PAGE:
Lehigh Valley, PA – “Walk a mile in their shoes.” That’s the invitation which the Lehigh Valley Justice Institute (“LVJI”) is extending to local criminal justice policymakers as it hosts a “Re-Entry Simulation” on March 14th at Northampton Community College. The simulation gives participants the opportunity to try to navigate the challenges of re-entering society from jail.
LVJI Executive Director Joseph Welsh said that the simulation will give participants a new awareness of the day-to-day problems which residents of the two county jails experience as they attempt to return to their communities and tum their lives around. “Our hope is that local officials, and the general public, will gain a new understanding of the systemic challenges which people face returning to society” Welsh said.
Welsh is hopeful that such a deeper understanding will enable better decision making and reduce the number of former offenders who reoffend, known as recidivism. “What we at LVJI have found, is that when you strip away the
political buzzwords, and have honest conversations, the one thing just about everybody can agree upon is we need better outcomes from the justice system and need to reduce recidivism,” he continued.
The Re-Entry Simulation is going to be conducted by Franklin Together, the Re-Entry Coalition of Franklin County, Pennsylvania. The group has produced the simulation in various venues, including last summer for the County Commissioners Association of Pennsylvania. One of the participants at that event was Lehigh County Commissioner Bob Elbich, which led to LVJI hosting the event here. “Commissioner Elbich was so enthusiastic about this simulation that he encouraged us to bring Franklin Together here to conduct one for the Lehigh Valley,” Welsh explained.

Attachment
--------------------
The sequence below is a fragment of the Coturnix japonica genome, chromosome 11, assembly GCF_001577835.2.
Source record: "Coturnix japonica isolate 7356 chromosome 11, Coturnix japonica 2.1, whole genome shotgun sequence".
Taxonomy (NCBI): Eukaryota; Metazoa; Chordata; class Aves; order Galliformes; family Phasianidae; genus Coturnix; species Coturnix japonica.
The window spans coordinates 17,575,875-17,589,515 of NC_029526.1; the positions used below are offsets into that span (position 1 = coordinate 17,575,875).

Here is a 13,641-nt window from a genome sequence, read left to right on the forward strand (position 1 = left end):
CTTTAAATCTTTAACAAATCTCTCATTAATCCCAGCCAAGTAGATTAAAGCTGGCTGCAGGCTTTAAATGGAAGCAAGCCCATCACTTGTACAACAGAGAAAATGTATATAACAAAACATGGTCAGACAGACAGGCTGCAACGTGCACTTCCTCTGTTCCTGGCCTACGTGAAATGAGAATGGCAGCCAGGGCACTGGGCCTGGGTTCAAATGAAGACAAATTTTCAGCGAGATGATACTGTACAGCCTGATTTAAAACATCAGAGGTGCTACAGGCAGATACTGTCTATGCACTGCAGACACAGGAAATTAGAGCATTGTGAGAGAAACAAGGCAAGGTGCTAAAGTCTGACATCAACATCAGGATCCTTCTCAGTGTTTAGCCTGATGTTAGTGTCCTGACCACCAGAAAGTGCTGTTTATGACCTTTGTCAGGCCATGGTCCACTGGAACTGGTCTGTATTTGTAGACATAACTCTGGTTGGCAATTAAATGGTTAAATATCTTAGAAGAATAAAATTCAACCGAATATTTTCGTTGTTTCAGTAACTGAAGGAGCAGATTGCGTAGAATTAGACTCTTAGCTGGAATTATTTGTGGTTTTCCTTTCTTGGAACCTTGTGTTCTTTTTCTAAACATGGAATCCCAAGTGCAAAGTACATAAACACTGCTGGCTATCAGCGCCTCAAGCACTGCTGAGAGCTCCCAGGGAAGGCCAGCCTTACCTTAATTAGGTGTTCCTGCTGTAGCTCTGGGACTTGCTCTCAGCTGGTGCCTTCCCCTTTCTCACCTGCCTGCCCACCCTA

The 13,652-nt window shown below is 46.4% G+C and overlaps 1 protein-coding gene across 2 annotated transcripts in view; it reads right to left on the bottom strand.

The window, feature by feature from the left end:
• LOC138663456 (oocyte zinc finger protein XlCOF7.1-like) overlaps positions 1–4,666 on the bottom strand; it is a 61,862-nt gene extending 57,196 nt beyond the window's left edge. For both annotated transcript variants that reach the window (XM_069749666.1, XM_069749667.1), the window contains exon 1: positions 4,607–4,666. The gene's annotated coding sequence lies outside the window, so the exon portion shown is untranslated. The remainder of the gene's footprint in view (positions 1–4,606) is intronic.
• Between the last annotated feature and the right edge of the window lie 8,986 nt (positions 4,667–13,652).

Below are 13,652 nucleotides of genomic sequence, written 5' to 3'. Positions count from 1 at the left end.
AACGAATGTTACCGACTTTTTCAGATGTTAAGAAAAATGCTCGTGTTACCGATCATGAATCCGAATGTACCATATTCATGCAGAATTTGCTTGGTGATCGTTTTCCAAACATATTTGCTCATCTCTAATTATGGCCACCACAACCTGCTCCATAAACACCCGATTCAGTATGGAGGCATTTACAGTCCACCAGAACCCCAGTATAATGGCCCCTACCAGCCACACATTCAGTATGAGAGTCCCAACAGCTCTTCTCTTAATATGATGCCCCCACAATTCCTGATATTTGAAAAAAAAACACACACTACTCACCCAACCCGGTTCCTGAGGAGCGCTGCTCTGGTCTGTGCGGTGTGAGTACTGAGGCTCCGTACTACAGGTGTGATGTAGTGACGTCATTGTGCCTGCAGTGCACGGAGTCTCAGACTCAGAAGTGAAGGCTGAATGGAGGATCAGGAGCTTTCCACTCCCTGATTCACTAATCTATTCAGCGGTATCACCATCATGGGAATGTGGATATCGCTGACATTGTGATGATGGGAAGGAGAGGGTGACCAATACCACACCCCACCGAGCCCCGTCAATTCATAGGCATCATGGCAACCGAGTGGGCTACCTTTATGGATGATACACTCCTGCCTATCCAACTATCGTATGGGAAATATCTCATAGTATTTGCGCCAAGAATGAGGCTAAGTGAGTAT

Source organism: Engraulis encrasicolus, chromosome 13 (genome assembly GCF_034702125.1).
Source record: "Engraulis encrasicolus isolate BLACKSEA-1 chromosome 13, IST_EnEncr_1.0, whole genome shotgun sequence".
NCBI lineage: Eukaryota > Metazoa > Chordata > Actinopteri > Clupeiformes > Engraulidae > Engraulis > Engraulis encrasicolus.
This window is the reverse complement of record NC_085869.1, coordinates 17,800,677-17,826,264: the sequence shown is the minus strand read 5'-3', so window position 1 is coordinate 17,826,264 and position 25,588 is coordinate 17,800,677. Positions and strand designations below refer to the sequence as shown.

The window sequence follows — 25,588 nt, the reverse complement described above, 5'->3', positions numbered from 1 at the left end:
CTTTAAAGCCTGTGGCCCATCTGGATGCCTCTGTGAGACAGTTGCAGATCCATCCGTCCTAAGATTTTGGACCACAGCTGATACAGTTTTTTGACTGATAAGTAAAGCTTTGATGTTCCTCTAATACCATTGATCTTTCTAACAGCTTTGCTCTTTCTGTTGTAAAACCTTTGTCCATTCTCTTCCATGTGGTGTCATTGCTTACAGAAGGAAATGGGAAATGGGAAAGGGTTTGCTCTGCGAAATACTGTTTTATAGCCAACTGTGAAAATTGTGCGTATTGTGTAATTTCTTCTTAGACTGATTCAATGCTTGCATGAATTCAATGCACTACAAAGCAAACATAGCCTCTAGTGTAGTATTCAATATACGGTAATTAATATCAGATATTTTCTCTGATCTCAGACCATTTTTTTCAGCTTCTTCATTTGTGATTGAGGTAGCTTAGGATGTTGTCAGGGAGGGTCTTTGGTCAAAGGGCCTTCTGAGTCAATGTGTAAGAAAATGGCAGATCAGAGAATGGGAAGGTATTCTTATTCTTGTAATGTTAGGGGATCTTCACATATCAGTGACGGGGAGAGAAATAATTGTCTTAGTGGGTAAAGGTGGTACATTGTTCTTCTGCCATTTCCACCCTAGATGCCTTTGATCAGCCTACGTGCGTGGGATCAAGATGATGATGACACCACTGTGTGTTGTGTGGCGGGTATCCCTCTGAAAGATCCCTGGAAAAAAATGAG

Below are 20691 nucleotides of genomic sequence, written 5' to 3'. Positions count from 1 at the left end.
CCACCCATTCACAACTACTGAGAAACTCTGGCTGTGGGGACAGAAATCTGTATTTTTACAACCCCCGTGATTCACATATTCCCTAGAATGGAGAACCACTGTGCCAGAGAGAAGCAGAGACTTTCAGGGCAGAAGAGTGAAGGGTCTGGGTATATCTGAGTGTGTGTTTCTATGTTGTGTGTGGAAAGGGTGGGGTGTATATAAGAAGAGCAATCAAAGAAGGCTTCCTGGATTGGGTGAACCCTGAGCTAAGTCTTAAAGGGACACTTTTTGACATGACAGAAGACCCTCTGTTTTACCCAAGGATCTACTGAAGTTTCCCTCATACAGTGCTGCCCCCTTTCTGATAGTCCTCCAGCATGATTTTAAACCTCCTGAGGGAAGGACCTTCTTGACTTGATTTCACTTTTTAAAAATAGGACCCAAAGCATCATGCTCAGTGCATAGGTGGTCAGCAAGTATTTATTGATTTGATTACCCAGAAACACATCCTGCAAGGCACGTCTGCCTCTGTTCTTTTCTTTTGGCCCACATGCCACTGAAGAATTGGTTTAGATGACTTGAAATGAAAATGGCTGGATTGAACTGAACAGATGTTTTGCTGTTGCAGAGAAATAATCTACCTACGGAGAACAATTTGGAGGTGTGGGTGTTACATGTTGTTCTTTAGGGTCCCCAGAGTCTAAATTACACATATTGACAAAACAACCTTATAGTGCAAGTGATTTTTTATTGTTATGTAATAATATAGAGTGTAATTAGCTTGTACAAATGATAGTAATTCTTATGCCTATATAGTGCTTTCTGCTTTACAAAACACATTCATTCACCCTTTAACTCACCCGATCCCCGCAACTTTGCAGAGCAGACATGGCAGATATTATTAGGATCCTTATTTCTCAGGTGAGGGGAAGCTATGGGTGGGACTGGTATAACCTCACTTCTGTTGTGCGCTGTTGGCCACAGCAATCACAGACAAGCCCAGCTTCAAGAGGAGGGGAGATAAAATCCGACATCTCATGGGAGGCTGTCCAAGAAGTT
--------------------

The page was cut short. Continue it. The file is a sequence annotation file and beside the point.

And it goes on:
LVJI will be inviting Lehigh Valley Common Pleas Judges, Magisterial District Judges, criminal justice related personnel, such as Probation/Parole, Pretrial Services, and Corrections, District Attorneys, Public Defenders, elected officials, and members of the news media to be participants. Once those seats are filled, the remaining seats will be offered to interested members of the general public. “We hope that our elected officials and court officers will avail themselves of this unique opportunity to get a taste of the challenges facing reentrants,” Welsh said.
The simulation works by seating participants in the middle of a large room. These seats represent their homes. They are then led through four weeks of re entry, each 15 minutes long. During these 15 minutes they have various tasks to perform, such as finding a job, obtaining ID, checking in with a probation officer, or attending substance abuse counseling, along with mundane chores such as grocery shopping. Just as in real life, while performing these chores, random events such as a flat tire or a bad urine screen can happen. Each participant is also given a card with details of their life. Many of the participant cards are based on real life scenarios seen by the Re-Entry Coalition.
Reactions from county officials statewide who have participated in the simulation include: “This is an awesome simulation”; “Thank you very much! This was incredibly enlightening”: “Great concept”; “Engaging simulation – induced more anxiety than anticipated but gained valuable insight”; and “I learned how very stressful daily tasks, that are normally taken for granted, are for someone with a criminal history.”
The event will take place on the afternoon of March 14t\ as part of NCC’s annual Peace & Justice Conference. The morning will feature an informal reception with LVJI staff, and, later, a panel discussion of LVJI’s research as part of the Cohen Lecture Series, an annual feature at the Conference. This year, the Conference is also part of a week of events commemorating the formal inauguration ofNCC’s new President, Dr. Eric Ruth.
In addition to participants, LVJI is recruiting volunteers to assist with the event. Anyone interested in the event is encouraged to contact LVJI via email: email@example.com or telephone 484.544.4125. More details will be posted on LVJI’s website www.LVJI.org closer to the event. LVJI is thankful to the faculty and staff of NCC for facilitating the event, and to Franklin Together for creating and conducting the simulation.
Information provided to TVL by:
Joseph E. Welsh
Lehigh Valley Justice Institute